AbstractThe Progressive Era saw a significant effort to regulate the so-called Cartels, and many Old Institutionalists were associated to the efforts to curb corporate power and the establishment of regulatory agencies. The administrative state that resulted from the Progressive and New Deal eras was built on the foundations of a mix of Institutionalist and Keynesian ideas about how markets formed and behaved. That consensus was challenged by a set of scholars that coalesced at Chicago and are often seen as the pioneers of the field of law and economics. In particular, the focus of Chicago scholars was the notion that regulatory capture weakened the case for regulation, and that government intervention was not required even in the presence of market failures, since government failures were even worse. The Coase Theorem, in particular, reinforced the idea that only secure property rights were required for efficient market solutions. This paper explores the ways in which Old Institutionalists that were instrumental in the rise of the administrative or regulatory state were aware of the power of corporations to influence regulators, and how they envisaged a more dynamic regulatory environment. It also traces back the differences between Institutionalist views of laws and regulations to a different conception of markets.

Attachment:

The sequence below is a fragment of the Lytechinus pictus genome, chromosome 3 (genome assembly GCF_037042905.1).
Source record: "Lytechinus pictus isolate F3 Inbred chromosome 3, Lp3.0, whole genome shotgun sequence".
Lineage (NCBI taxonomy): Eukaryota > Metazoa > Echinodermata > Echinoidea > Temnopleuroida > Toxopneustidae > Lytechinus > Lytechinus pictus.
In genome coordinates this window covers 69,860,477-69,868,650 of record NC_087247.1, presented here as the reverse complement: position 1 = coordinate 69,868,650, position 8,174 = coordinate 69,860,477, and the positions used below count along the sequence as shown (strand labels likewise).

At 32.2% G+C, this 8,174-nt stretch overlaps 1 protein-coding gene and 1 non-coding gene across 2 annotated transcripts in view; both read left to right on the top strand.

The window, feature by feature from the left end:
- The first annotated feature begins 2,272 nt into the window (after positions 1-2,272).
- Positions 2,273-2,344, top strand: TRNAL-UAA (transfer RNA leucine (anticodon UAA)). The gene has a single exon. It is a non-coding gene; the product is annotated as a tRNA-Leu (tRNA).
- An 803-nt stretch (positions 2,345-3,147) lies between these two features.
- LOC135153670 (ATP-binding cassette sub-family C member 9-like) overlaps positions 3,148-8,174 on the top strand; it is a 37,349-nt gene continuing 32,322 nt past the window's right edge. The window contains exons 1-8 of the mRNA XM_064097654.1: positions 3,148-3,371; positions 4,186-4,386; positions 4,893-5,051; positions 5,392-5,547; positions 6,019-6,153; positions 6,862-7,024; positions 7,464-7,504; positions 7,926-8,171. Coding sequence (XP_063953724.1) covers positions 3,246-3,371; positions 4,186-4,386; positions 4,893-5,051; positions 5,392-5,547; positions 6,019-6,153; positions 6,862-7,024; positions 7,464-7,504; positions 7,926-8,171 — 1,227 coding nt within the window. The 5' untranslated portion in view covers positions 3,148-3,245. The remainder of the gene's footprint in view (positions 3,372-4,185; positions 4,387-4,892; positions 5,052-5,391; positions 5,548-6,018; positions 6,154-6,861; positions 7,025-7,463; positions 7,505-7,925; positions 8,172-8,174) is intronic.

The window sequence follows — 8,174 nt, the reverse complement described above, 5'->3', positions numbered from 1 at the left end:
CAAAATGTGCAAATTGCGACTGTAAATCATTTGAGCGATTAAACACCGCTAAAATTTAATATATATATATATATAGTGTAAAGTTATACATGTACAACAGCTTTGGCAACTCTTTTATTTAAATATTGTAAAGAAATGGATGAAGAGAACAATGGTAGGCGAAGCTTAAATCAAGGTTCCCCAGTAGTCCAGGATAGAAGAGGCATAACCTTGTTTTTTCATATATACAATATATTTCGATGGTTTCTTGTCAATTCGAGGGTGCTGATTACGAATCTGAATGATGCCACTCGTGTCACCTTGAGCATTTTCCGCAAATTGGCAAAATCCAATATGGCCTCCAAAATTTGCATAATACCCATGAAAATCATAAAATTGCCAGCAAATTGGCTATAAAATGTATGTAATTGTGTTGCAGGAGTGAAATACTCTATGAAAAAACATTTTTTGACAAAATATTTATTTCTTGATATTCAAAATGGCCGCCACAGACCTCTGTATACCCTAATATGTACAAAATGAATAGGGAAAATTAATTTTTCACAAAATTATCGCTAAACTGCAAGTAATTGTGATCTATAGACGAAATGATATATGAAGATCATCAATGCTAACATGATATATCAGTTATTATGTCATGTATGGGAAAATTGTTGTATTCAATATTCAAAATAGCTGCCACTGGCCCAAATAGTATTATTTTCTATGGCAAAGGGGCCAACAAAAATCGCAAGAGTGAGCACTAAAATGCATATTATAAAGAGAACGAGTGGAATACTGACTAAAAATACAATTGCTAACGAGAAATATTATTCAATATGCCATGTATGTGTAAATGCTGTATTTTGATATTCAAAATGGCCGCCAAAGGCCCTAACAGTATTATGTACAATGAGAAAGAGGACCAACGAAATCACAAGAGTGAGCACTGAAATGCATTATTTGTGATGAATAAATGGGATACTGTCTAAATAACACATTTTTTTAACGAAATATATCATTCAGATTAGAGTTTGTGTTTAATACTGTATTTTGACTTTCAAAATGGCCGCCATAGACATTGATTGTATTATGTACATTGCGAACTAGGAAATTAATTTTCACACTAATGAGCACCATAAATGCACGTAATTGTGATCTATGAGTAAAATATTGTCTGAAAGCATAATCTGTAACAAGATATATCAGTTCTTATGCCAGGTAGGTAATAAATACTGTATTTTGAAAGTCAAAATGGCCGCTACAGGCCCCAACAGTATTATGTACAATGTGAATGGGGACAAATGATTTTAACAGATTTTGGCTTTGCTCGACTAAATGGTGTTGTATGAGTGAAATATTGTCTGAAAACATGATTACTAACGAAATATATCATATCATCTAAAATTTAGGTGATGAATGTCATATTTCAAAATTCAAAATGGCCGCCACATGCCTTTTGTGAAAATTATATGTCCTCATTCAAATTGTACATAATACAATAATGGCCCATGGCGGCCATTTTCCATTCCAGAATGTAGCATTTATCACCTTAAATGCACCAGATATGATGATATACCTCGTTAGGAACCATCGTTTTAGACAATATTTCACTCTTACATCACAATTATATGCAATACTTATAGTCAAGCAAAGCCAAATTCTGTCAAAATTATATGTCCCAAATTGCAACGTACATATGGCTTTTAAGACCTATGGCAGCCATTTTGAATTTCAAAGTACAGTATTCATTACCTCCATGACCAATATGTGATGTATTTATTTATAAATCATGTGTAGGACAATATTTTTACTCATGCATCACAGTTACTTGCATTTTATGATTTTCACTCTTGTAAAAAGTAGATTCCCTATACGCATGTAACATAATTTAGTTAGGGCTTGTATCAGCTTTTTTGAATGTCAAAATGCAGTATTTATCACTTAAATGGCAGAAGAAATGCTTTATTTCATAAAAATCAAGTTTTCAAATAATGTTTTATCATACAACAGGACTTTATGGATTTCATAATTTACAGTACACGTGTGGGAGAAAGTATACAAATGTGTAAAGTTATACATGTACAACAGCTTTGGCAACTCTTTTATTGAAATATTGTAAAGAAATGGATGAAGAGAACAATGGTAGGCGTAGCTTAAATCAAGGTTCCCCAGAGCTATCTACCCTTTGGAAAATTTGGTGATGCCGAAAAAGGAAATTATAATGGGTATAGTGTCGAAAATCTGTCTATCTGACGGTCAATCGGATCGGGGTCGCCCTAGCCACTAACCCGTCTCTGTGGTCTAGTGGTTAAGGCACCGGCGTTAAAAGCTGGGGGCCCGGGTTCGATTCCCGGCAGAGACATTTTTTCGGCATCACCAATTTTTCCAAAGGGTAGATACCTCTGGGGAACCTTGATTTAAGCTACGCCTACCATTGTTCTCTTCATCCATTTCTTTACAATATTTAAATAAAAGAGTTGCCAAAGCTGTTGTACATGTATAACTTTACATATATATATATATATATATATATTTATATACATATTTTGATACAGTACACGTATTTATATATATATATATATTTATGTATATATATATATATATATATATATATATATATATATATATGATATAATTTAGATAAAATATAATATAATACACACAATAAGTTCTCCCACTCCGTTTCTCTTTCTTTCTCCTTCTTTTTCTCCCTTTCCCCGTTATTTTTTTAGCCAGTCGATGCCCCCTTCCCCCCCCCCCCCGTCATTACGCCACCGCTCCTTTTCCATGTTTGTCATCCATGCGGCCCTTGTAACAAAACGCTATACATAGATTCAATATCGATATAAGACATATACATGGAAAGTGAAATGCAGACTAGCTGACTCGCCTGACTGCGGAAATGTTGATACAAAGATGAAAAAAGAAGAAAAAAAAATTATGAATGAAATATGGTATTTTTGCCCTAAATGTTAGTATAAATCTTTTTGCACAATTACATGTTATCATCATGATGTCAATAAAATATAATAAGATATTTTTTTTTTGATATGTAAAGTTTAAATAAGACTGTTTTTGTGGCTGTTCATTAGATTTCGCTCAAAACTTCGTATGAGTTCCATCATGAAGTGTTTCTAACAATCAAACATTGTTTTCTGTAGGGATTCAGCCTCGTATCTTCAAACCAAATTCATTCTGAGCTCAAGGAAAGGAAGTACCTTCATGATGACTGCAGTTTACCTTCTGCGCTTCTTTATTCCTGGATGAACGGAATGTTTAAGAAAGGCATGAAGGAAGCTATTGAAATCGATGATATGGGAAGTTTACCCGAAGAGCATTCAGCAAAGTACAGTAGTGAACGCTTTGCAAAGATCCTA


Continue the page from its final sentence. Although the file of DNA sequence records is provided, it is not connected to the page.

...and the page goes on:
From Mad to Mindful: Corporate Control through Corporate Mindfulness
AbstractCapitalism has always and will always depend on a compliant workforce. Maintaining the delicate balance between a worker who is just ‘not-unhappy’ enough or desperate enough to continue working while also cutting costs to the bone presents a continuous challenge for business interests. This pursuit to squeeze more productivity out of workers while also managing worker discontent in the cheapest way possible has spawned innovations in labor management which reflect the institutional milieu of the respective time. This research focuses on those labor management techniques particular to neoliberalism and the ways in which cultural movements and trends of the neoliberal period are mined and deployed as yet another useful resource in the disciplining of workers. Corporate mindfulness is the favorite labor management technique of the neoliberal period. The formalization of packaging of corporate mindfulness began in the late 1970s, but was built on a long tradition of attempts to hack the minds and mind-sets of workers. Corporate mindfulness reinforces neoliberalism through the corporate individual, the transformation of the self of the corporate individual, and the creation of the corporation as a community and means of social connection for the corporate individual.
Will the Green Kondratieff Wave be Stillborn?
AbstractGreen innovation, to the extent it would catalyze a structural transformation in energy, transportation, manufacturing, agriculture, and construction, holds the potential to bring forth a secular growth wave, or Kondratieff. This paper will assess the prospects of a green Kondratieff, with emphasis on the following issues: (1) Does the U.S. venture capital system possess the capability to achieve a granular reconfiguration of the economy around green innovation? (2) Do intellectual property rights need to evolve in light of the fact that green innovation is cumulative and often involves the synthesis of proprietary knowledge?; and (3) Will the green Kondratieff wave be stillborn due to the continued political dominance of carbon-based industries?
New Mexico State University
University of Saskatchewan
- L1 - Market Structure, Firm Strategy, and Market Performance
- B5 - Current Heterodox Approaches